Labradors are one of the most popular breeds in the world. They have been bred since ancient times. Labradors are very intelligent and loyal pets. A good companion for your family or even a pet for yourself, they make great companions too! Dogs have been used in many different ways throughout history such as hunting, guarding livestock, working with tools etc… But there is another use which is much less known: their ability to see color!
When it comes to canine vision, they are among the best. Their superior visual acuity makes them excellent hunters and guards, but they also excel at other tasks. When it comes to human vision, however, the average person’s field of view is limited to two-thirds of the visible spectrum (red through green).
That means that only about 25% of all light wavelengths reach our eyes. Humans cannot distinguish between blue and purple because these colors appear similar to us. Most animals can’t either, but some can do so well enough that they’re able to tell the difference between shades of gray. For example, a wolf can easily differentiate between black and white, while a deer has no problem distinguishing between dark brown and light tan.
Dogs’ superior vision allows them to perceive color better than any other animal on earth. This includes shades of red, orange, yellow, green, blue and purple. Humans can’t perceive this accurately and only see these colors as black, brown, white or grey, respectively.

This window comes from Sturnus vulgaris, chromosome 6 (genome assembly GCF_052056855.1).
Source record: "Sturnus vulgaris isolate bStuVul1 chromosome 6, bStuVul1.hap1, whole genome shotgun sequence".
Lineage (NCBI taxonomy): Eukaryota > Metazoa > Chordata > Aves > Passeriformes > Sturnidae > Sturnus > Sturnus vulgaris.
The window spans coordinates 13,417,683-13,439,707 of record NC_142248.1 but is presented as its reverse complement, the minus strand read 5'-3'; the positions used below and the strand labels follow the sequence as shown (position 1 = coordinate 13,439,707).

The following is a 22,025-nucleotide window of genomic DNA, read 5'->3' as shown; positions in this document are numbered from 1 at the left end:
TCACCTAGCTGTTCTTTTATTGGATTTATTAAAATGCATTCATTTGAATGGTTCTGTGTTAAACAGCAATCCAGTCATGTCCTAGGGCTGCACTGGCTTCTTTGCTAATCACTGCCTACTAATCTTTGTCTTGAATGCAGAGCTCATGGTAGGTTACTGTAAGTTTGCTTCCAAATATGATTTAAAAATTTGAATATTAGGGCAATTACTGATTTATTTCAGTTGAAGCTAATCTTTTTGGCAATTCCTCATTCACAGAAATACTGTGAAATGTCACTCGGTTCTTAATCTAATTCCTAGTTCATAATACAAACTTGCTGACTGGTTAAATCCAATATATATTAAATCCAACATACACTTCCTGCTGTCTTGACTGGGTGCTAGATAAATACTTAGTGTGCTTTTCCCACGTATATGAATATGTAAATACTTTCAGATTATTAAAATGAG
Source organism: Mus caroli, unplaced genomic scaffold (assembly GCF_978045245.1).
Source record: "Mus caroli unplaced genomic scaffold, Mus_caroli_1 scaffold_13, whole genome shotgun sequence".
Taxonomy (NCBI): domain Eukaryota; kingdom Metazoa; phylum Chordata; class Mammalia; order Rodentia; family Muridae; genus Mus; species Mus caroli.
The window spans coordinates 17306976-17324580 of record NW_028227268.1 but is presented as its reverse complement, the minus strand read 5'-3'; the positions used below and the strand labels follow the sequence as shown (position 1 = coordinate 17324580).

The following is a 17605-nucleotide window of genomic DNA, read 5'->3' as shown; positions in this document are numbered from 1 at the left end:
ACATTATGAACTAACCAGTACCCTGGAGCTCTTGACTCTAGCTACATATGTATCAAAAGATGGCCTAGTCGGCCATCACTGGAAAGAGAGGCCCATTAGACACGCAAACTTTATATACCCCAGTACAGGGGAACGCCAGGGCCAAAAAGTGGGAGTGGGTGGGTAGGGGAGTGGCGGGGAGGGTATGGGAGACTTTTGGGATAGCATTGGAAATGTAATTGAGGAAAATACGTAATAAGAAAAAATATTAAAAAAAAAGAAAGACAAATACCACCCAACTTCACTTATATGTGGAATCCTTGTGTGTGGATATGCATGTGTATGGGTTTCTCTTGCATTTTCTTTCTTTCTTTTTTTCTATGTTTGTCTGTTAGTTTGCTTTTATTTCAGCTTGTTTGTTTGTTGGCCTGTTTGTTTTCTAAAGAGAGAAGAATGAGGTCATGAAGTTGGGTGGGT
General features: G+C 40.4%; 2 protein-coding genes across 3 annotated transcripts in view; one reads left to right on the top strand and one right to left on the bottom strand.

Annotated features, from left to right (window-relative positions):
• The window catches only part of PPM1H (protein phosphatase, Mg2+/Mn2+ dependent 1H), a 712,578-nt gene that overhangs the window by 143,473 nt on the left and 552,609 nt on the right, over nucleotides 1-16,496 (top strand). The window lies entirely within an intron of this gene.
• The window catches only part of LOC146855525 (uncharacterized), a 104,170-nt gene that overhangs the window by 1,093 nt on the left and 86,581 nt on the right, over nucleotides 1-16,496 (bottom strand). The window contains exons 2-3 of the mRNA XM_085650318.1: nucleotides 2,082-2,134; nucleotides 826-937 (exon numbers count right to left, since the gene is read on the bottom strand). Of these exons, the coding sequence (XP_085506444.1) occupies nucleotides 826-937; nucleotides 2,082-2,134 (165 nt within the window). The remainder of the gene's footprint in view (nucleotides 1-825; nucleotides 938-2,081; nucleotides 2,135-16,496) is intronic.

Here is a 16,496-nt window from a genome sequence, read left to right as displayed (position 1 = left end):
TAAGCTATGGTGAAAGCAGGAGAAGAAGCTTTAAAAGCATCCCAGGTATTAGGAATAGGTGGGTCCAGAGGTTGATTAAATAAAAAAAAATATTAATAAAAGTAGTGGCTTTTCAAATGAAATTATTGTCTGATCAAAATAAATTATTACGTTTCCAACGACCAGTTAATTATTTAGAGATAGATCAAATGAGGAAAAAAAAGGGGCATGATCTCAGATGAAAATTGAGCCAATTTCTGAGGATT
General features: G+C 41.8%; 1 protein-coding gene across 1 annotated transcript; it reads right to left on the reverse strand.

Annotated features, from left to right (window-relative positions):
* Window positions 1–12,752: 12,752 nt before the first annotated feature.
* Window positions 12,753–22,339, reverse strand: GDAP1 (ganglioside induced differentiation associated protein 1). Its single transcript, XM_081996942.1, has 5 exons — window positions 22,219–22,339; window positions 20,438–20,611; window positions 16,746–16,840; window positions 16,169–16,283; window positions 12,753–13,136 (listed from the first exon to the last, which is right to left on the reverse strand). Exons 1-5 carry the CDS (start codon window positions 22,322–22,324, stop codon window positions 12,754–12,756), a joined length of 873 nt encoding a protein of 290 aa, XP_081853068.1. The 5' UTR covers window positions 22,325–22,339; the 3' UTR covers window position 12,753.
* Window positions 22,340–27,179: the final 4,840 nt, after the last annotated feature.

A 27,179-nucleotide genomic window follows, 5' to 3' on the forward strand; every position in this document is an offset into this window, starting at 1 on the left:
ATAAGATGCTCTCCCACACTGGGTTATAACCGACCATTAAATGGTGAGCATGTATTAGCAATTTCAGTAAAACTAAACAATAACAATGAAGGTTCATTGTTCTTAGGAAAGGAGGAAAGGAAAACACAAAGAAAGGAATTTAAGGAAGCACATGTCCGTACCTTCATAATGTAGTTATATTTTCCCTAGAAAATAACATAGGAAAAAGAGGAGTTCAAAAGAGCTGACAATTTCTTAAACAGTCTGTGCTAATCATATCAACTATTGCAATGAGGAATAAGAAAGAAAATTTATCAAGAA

Dogs also have an increased field of peripheral vision of about 220 degrees, compared to the human’s range of 160 degrees. They also have a greater ability to detect motion at a much greater distance than humans.
What this all means is that dogs can see more colors and have a greater ability to detect movement. Dogs can also differentiate between these colors much better than humans can, which means that they can see subtle differences where we would see the same tone. So if you’re trying to hide from your dog and he’s not looking directly at you, but rather off to the side, he may still be able to see you if he can see better in that direction!
Sources & references used in this article:
- How dogs think: Understanding the canine mind (S Coren – 2005 – books.google.com)
- Virtuous Dogs and a Unicorn: An Interview with Iris Murdoch (J Brans, I Murdoch – Southwest review, 1985 – JSTOR)
- How Smart is Your Dog?: 30 Fun Science Activities with Your Pet (C Millan, MJ Peltier – 2006 – Harmony)
- Inside of a dog: What dogs see, smell, and know (JM Masson – 1998 – Broadway Books)